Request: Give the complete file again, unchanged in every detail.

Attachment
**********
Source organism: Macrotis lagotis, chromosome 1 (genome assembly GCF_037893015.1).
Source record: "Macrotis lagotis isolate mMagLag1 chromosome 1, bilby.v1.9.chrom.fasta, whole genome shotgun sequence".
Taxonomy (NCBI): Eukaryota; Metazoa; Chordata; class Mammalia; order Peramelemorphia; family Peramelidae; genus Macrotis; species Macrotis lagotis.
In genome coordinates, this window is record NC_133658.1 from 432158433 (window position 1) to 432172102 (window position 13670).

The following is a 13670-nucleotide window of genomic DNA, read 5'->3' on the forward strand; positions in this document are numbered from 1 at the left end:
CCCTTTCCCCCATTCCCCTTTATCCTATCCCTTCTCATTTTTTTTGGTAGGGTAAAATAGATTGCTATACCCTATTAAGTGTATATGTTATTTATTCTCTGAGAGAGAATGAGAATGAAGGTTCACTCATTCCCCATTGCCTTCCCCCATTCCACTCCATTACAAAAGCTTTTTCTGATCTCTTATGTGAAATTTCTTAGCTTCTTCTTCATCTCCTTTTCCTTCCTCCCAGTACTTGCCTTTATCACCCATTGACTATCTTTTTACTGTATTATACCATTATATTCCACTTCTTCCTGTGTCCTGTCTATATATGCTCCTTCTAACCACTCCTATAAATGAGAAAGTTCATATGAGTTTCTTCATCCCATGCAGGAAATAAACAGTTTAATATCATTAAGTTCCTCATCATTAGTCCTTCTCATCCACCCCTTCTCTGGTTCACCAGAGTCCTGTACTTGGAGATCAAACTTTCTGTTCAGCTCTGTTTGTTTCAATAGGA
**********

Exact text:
Source organism: Macrotis lagotis, chromosome 1 (genome assembly GCF_037893015.1).
Source record: "Macrotis lagotis isolate mMagLag1 chromosome 1, bilby.v1.9.chrom.fasta, whole genome shotgun sequence".
Taxonomy (NCBI): Eukaryota; Metazoa; Chordata; class Mammalia; order Peramelemorphia; family Peramelidae; genus Macrotis; species Macrotis lagotis.
In genome coordinates, this window is record NC_133658.1 from 432158433 (window position 1) to 432172102 (window position 13670).

The following is a 13670-nucleotide window of genomic DNA, read 5'->3' on the forward strand; positions in this document are numbered from 1 at the left end:
CCCTTTCCCCCATTCCCCTTTATCCTATCCCTTCTCATTTTTTTTGGTAGGGTAAAATAGATTGCTATACCCTATTAAGTGTATATGTTATTTATTCTCTGAGAGAGAATGAGAATGAAGGTTCACTCATTCCCCATTGCCTTCCCCCATTCCACTCCATTACAAAAGCTTTTTCTGATCTCTTATGTGAAATTTCTTAGCTTCTTCTTCATCTCCTTTTCCTTCCTCCCAGTACTTGCCTTTATCACCCATTGACTATCTTTTTACTGTATTATACCATTATATTCCACTTCTTCCTGTGTCCTGTCTATATATGCTCCTTCTAACCACTCCTATAAATGAGAAAGTTCATATGAGTTTCTTCATCCCATGCAGGAAATAAACAGTTTAATATCATTAAGTTCCTCATCATTAGTCCTTCTCATCCACCCCTTCTCTGGTTCACCAGAGTCCTGTACTTGGAGATCAAACTTTCTGTTCAGCTCTGTTTGTTTCAATAGGA